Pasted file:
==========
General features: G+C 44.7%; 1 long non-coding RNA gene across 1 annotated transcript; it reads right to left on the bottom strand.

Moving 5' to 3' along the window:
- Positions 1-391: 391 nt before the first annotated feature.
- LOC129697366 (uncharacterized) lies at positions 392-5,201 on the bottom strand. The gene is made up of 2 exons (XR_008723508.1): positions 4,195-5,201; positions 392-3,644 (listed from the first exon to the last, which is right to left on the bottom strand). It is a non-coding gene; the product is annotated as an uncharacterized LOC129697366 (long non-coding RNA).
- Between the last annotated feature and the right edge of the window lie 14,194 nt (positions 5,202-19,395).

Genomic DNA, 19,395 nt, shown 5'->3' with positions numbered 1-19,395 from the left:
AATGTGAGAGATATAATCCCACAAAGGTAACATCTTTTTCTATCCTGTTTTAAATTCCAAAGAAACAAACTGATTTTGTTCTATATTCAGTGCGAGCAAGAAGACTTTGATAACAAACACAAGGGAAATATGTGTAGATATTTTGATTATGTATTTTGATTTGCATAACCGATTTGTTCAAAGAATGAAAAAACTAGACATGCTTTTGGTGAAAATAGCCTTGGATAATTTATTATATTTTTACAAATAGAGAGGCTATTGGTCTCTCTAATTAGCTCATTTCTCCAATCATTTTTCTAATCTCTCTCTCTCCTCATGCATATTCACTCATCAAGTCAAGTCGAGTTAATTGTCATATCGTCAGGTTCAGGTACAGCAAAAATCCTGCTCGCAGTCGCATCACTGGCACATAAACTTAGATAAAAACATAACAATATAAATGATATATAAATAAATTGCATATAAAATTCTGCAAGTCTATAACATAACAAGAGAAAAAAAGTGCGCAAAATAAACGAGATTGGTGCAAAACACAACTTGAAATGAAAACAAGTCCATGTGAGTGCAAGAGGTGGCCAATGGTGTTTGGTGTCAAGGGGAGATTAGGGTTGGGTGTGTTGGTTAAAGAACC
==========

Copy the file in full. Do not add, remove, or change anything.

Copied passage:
General features: G+C 44.7%; 1 long non-coding RNA gene across 1 annotated transcript; it reads right to left on the bottom strand.

Moving 5' to 3' along the window:
- Positions 1-391: 391 nt before the first annotated feature.
- LOC129697366 (uncharacterized) lies at positions 392-5,201 on the bottom strand. The gene is made up of 2 exons (XR_008723508.1): positions 4,195-5,201; positions 392-3,644 (listed from the first exon to the last, which is right to left on the bottom strand). It is a non-coding gene; the product is annotated as an uncharacterized LOC129697366 (long non-coding RNA).
- Between the last annotated feature and the right edge of the window lie 14,194 nt (positions 5,202-19,395).

Genomic DNA, 19,395 nt, shown 5'->3' with positions numbered 1-19,395 from the left:
AATGTGAGAGATATAATCCCACAAAGGTAACATCTTTTTCTATCCTGTTTTAAATTCCAAAGAAACAAACTGATTTTGTTCTATATTCAGTGCGAGCAAGAAGACTTTGATAACAAACACAAGGGAAATATGTGTAGATATTTTGATTATGTATTTTGATTTGCATAACCGATTTGTTCAAAGAATGAAAAAACTAGACATGCTTTTGGTGAAAATAGCCTTGGATAATTTATTATATTTTTACAAATAGAGAGGCTATTGGTCTCTCTAATTAGCTCATTTCTCCAATCATTTTTCTAATCTCTCTCTCTCCTCATGCATATTCACTCATCAAGTCAAGTCGAGTTAATTGTCATATCGTCAGGTTCAGGTACAGCAAAAATCCTGCTCGCAGTCGCATCACTGGCACATAAACTTAGATAAAAACATAACAATATAAATGATATATAAATAAATTGCATATAAAATTCTGCAAGTCTATAACATAACAAGAGAAAAAAAGTGCGCAAAATAAACGAGATTGGTGCAAAACACAACTTGAAATGAAAACAAGTCCATGTGAGTGCAAGAGGTGGCCAATGGTGTTTGGTGTCAAGGGGAGATTAGGGTTGGGTGTGTTGGTTAAAGAACC